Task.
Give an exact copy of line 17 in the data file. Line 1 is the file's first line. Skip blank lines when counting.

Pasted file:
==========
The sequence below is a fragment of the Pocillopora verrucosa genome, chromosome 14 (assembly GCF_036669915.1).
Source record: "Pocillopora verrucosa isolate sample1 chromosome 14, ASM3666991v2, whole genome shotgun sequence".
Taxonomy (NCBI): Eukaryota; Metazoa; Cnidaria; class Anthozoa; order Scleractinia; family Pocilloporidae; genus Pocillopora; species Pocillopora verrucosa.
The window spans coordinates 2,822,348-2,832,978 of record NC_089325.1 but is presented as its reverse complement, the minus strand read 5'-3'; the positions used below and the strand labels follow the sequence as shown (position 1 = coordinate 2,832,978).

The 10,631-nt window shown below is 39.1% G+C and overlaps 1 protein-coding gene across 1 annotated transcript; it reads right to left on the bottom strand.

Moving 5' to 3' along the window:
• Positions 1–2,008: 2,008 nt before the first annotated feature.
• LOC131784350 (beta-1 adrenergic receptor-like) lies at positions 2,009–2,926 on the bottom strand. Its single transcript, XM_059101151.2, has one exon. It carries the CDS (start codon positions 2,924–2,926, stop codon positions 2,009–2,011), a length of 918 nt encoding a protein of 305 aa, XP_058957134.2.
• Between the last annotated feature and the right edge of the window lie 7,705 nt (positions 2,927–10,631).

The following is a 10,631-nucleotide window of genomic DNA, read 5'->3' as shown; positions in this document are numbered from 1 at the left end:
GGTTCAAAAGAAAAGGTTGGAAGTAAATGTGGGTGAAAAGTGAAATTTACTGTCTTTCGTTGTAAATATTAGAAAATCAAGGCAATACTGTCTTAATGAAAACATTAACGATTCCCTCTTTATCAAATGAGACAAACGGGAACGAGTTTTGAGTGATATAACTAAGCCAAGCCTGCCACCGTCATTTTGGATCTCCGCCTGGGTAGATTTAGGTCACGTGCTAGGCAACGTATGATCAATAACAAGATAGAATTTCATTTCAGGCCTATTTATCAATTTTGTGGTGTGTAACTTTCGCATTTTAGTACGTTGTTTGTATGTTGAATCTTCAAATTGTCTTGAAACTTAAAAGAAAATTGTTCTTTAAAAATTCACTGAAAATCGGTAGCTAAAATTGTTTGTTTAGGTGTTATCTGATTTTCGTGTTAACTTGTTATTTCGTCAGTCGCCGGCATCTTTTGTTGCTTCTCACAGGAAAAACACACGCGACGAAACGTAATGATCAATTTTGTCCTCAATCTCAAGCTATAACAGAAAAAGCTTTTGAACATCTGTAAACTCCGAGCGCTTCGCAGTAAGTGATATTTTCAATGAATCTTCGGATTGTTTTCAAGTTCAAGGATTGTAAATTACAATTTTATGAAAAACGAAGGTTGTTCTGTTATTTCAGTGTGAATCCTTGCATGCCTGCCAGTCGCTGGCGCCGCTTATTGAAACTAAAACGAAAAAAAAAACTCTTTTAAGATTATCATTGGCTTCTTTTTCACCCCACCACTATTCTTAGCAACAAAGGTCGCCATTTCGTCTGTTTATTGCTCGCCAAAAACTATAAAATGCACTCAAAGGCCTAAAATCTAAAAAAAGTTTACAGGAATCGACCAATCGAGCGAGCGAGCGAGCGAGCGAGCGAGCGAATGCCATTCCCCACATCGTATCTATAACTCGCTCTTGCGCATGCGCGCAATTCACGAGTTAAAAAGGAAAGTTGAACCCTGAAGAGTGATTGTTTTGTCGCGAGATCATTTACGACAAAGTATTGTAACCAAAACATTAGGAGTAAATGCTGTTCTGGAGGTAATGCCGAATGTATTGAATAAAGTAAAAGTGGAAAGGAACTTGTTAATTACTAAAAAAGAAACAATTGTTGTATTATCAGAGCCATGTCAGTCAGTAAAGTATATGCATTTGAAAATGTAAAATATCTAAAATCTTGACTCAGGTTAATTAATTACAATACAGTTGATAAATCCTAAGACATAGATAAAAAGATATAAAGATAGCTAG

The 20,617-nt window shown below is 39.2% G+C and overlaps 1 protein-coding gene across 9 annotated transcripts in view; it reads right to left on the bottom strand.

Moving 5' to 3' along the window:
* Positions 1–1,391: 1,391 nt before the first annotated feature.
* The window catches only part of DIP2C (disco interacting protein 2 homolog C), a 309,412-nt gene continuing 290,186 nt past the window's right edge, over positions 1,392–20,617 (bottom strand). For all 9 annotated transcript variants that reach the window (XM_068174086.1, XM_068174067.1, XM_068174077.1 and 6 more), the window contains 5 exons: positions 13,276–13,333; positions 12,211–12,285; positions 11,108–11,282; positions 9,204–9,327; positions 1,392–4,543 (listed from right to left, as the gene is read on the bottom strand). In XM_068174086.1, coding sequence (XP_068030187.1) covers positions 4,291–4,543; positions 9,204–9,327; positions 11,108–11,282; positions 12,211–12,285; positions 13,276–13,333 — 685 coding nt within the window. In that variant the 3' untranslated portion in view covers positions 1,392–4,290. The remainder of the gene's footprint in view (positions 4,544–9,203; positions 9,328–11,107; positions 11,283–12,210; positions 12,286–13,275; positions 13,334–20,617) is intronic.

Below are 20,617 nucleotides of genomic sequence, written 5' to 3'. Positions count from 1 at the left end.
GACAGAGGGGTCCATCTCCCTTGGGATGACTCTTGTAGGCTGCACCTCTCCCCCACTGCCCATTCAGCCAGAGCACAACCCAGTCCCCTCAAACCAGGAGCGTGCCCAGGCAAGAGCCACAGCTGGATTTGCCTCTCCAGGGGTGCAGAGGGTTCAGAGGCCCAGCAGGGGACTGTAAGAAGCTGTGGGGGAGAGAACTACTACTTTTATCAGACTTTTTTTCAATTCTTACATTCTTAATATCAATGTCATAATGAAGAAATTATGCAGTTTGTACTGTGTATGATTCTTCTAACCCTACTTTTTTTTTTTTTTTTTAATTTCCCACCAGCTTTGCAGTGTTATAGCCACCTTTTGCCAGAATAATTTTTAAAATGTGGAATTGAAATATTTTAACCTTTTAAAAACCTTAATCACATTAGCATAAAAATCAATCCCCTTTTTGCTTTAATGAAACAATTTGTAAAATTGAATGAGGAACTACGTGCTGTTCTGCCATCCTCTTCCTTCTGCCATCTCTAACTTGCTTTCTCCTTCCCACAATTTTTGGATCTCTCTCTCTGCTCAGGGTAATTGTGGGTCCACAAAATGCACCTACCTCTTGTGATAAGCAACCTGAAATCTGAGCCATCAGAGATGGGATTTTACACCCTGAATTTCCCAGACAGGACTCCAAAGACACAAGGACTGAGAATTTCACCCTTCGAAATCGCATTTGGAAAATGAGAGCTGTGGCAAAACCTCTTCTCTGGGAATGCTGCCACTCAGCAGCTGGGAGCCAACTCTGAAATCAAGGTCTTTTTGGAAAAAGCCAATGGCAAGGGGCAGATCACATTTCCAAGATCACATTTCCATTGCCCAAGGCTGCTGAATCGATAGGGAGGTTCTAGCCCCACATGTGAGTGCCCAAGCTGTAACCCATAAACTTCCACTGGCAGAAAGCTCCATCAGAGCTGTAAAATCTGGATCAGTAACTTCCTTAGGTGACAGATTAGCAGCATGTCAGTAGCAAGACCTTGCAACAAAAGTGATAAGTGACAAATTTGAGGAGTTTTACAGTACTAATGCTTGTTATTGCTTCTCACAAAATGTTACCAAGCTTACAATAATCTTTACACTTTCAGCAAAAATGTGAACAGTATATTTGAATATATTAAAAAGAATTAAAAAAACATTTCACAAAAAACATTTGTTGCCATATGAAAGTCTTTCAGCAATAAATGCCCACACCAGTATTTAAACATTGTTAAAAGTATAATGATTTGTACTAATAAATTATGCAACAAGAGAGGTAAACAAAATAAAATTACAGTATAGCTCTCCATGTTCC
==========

GACAGAGGGGTCCATCTCCCTTGGGATGACTCTTGTAGGCTGCACCTCTCCCCCACTGCCCATTCAGCCAGAGCACAACCCAGTCCCCTCAAACCAGGAGCGTGCCCAGGCAAGAGCCACAGCTGGATTTGCCTCTCCAGGGGTGCAGAGGGTTCAGAGGCCCAGCAGGGGACTGTAAGAAGCTGTGGGGGAGAGAACTACTACTTTTATCAGACTTTTTTTCAATTCTTACATTCTTAATATCAATGTCATAATGAAGAAATTATGCAGTTTGTACTGTGTATGATTCTTCTAACCCTACTTTTTTTTTTTTTTTTTAATTTCCCACCAGCTTTGCAGTGTTATAGCCACCTTTTGCCAGAATAATTTTTAAAATGTGGAATTGAAATATTTTAACCTTTTAAAAACCTTAATCACATTAGCATAAAAATCAATCCCCTTTTTGCTTTAATGAAACAATTTGTAAAATTGAATGAGGAACTACGTGCTGTTCTGCCATCCTCTTCCTTCTGCCATCTCTAACTTGCTTTCTCCTTCCCACAATTTTTGGATCTCTCTCTCTGCTCAGGGTAATTGTGGGTCCACAAAATGCACCTACCTCTTGTGATAAGCAACCTGAAATCTGAGCCATCAGAGATGGGATTTTACACCCTGAATTTCCCAGACAGGACTCCAAAGACACAAGGACTGAGAATTTCACCCTTCGAAATCGCATTTGGAAAATGAGAGCTGTGGCAAAACCTCTTCTCTGGGAATGCTGCCACTCAGCAGCTGGGAGCCAACTCTGAAATCAAGGTCTTTTTGGAAAAAGCCAATGGCAAGGGGCAGATCACATTTCCAAGATCACATTTCCATTGCCCAAGGCTGCTGAATCGATAGGGAGGTTCTAGCCCCACATGTGAGTGCCCAAGCTGTAACCCATAAACTTCCACTGGCAGAAAGCTCCATCAGAGCTGTAAAATCTGGATCAGTAACTTCCTTAGGTGACAGATTAGCAGCATGTCAGTAGCAAGACCTTGCAACAAAAGTGATAAGTGACAAATTTGAGGAGTTTTACAGTACTAATGCTTGTTATTGCTTCTCACAAAATGTTACCAAGCTTACAATAATCTTTACACTTTCAGCAAAAATGTGAACAGTATATTTGAATATATTAAAAAGAATTAAAAAAACATTTCACAAAAAACATTTGTTGCCATATGAAAGTCTTTCAGCAATAAATGCCCACACCAGTATTTAAACATTGTTAAAAGTATAATGATTTGTACTAATAAATTATGCAACAAGAGAGGTAAACAAAATAAAATTACAGTATAGCTCTCCATGTTCC